In Getaway, Ethan Hawke plays a former race car driver named Brent Magna living in Bulgaria who is forced to drive a tricked-out Mustang Shelby for a mysterious man who has kidnapped his wife. The car is fitted with cameras so “The Voice” can see whatever is going on. It’s a race against the clock, made complicated when the car’s actual owner, Selena Gomez, tries to get back what’s hers. Getaway is a non-stop car chase film that presented its director, Courtney Solomon, with a lot of technical complications. He told us about how the film’s script informed the filmmaking, how he came to direct the movie after an 8-year directing hiatus, and how the film’s setting of Sofia, Bulgaria led to some political encounters.
NERDIST: You’ve produced quite a few movies, but you haven’t directed since 2005’s An American Haunting; what made Getaway the project that got you back in the director’s chair?
COURTNEY SOLOMON: Well, I liked the technical challenge of the movie. I really loved this idea of creating this roller coaster ride, which is essentially a big, long car chase. I love the technical side of filmmaking, and when I read it, with all the cameras mounted on the car, I just thought we could shoot chases that nobody’s ever seen and really make it intense. So, I really liked that, and I liked the simplicity of the whole thing. You get thrown into the movie right away. There’s not a lot of character backstory as you usually get in a movie; you just sort of get thrown in to Ethan’s character’s plight, and thrown onto the roller coaster, and taken on this journey, and then, suddenly, the journey’s over, and I just thought it was an interesting way of approaching storytelling. The reason I hadn’t directed between American Haunting and this is because I actually had a contract to produce for a number of years and I wasn’t allowed to direct because it would have taken too much time away from my producing “duties.” In quotations. So, basically I wasn’t allowed to, so it all sort of happened around the same time that I was finally allowed to direct again.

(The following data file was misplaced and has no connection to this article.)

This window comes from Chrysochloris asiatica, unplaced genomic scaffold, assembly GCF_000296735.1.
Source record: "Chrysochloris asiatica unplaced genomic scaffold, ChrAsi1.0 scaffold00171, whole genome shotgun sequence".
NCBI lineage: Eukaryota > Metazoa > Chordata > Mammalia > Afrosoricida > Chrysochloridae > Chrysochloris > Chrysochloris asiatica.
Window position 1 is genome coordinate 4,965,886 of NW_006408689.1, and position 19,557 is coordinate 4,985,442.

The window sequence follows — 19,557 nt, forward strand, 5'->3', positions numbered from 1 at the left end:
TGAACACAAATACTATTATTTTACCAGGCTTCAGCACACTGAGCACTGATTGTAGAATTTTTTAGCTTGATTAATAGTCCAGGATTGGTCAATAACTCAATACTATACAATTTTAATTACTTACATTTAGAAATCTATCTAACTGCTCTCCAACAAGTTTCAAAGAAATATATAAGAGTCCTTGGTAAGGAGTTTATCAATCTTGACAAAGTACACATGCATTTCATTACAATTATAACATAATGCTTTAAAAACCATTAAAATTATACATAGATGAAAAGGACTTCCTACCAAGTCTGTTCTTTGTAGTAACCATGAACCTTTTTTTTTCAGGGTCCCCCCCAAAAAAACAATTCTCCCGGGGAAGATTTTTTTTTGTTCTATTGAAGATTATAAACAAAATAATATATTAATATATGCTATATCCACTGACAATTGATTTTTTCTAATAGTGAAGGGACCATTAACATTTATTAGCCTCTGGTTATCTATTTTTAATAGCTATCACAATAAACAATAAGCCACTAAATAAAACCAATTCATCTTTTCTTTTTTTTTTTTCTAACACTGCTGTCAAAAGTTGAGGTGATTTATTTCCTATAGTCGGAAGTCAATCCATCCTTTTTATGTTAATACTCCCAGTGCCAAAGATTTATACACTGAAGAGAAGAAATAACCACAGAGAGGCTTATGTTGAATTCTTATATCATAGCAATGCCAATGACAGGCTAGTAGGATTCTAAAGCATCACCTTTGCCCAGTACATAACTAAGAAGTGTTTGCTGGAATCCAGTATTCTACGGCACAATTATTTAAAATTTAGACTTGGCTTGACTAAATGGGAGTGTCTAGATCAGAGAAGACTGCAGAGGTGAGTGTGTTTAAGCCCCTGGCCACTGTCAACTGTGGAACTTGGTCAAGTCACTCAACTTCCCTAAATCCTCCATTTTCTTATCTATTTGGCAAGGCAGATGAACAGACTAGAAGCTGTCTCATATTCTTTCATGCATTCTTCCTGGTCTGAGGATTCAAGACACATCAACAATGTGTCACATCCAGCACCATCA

N: So, the cameras being mounted on the car was in the initial script you read? Because it’s an ingenious idea.
CS: It’s always been part of the story and always a part of the script because the voice is always watching them. He’s got cameras on the inside and the outside of the car.
N: Right, which is fantastic, that it’s able to be part of both the storyline and the filmmaking process. What kind of challenges and advantages did this give you in shooting all the many car chases? I’d assume the editing side of things would be the more difficult part.